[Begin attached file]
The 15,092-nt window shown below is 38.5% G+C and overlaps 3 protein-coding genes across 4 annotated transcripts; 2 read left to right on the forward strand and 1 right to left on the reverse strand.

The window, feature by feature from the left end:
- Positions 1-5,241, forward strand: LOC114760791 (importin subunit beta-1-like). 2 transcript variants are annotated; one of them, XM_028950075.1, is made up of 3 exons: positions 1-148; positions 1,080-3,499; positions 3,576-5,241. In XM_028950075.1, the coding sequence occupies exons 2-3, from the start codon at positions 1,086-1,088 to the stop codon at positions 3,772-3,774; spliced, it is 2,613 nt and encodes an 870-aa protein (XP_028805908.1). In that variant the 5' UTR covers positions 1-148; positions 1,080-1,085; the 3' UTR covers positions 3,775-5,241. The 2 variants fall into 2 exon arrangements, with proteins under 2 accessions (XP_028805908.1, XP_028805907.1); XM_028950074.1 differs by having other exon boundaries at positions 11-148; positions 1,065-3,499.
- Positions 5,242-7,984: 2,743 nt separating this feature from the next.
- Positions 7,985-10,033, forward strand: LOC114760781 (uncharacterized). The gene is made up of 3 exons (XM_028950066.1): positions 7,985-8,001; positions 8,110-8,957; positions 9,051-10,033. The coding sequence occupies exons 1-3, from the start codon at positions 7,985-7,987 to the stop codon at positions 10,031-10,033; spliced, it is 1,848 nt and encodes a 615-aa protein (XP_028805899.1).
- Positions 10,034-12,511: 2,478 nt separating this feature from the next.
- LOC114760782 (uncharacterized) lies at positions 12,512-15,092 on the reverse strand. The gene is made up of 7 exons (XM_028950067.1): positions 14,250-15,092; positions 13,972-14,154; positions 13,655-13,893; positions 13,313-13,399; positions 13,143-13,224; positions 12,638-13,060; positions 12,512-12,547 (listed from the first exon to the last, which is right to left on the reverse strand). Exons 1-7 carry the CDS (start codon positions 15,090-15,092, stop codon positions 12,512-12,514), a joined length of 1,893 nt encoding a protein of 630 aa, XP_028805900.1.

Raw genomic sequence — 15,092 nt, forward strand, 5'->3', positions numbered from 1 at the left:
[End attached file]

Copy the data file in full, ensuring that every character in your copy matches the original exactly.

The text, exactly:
The 15,092-nt window shown below is 38.5% G+C and overlaps 3 protein-coding genes across 4 annotated transcripts; 2 read left to right on the forward strand and 1 right to left on the reverse strand.

The window, feature by feature from the left end:
- Positions 1-5,241, forward strand: LOC114760791 (importin subunit beta-1-like). 2 transcript variants are annotated; one of them, XM_028950075.1, is made up of 3 exons: positions 1-148; positions 1,080-3,499; positions 3,576-5,241. In XM_028950075.1, the coding sequence occupies exons 2-3, from the start codon at positions 1,086-1,088 to the stop codon at positions 3,772-3,774; spliced, it is 2,613 nt and encodes an 870-aa protein (XP_028805908.1). In that variant the 5' UTR covers positions 1-148; positions 1,080-1,085; the 3' UTR covers positions 3,775-5,241. The 2 variants fall into 2 exon arrangements, with proteins under 2 accessions (XP_028805908.1, XP_028805907.1); XM_028950074.1 differs by having other exon boundaries at positions 11-148; positions 1,065-3,499.
- Positions 5,242-7,984: 2,743 nt separating this feature from the next.
- Positions 7,985-10,033, forward strand: LOC114760781 (uncharacterized). The gene is made up of 3 exons (XM_028950066.1): positions 7,985-8,001; positions 8,110-8,957; positions 9,051-10,033. The coding sequence occupies exons 1-3, from the start codon at positions 7,985-7,987 to the stop codon at positions 10,031-10,033; spliced, it is 1,848 nt and encodes a 615-aa protein (XP_028805899.1).
- Positions 10,034-12,511: 2,478 nt separating this feature from the next.
- LOC114760782 (uncharacterized) lies at positions 12,512-15,092 on the reverse strand. The gene is made up of 7 exons (XM_028950067.1): positions 14,250-15,092; positions 13,972-14,154; positions 13,655-13,893; positions 13,313-13,399; positions 13,143-13,224; positions 12,638-13,060; positions 12,512-12,547 (listed from the first exon to the last, which is right to left on the reverse strand). Exons 1-7 carry the CDS (start codon positions 15,090-15,092, stop codon positions 12,512-12,514), a joined length of 1,893 nt encoding a protein of 630 aa, XP_028805900.1.

Raw genomic sequence — 15,092 nt, forward strand, 5'->3', positions numbered from 1 at the left: